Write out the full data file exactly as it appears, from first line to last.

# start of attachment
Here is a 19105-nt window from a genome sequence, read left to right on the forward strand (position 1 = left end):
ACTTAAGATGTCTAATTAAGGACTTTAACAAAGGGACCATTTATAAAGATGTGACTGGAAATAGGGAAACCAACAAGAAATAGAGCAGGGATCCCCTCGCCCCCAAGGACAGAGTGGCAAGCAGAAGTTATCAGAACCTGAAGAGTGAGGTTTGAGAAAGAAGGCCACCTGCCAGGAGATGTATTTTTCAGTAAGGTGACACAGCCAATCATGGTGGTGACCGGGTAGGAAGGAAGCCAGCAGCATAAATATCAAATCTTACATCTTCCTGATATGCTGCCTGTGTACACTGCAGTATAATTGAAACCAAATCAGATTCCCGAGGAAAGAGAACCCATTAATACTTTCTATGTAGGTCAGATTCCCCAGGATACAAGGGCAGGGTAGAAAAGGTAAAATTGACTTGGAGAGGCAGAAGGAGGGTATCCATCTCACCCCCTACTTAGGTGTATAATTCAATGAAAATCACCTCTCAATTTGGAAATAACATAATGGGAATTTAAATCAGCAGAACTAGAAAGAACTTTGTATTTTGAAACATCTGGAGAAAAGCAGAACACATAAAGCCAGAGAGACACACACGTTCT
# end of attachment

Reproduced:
Here is a 19105-nt window from a genome sequence, read left to right on the forward strand (position 1 = left end):
ACTTAAGATGTCTAATTAAGGACTTTAACAAAGGGACCATTTATAAAGATGTGACTGGAAATAGGGAAACCAACAAGAAATAGAGCAGGGATCCCCTCGCCCCCAAGGACAGAGTGGCAAGCAGAAGTTATCAGAACCTGAAGAGTGAGGTTTGAGAAAGAAGGCCACCTGCCAGGAGATGTATTTTTCAGTAAGGTGACACAGCCAATCATGGTGGTGACCGGGTAGGAAGGAAGCCAGCAGCATAAATATCAAATCTTACATCTTCCTGATATGCTGCCTGTGTACACTGCAGTATAATTGAAACCAAATCAGATTCCCGAGGAAAGAGAACCCATTAATACTTTCTATGTAGGTCAGATTCCCCAGGATACAAGGGCAGGGTAGAAAAGGTAAAATTGACTTGGAGAGGCAGAAGGAGGGTATCCATCTCACCCCCTACTTAGGTGTATAATTCAATGAAAATCACCTCTCAATTTGGAAATAACATAATGGGAATTTAAATCAGCAGAACTAGAAAGAACTTTGTATTTTGAAACATCTGGAGAAAAGCAGAACACATAAAGCCAGAGAGACACACACGTTCT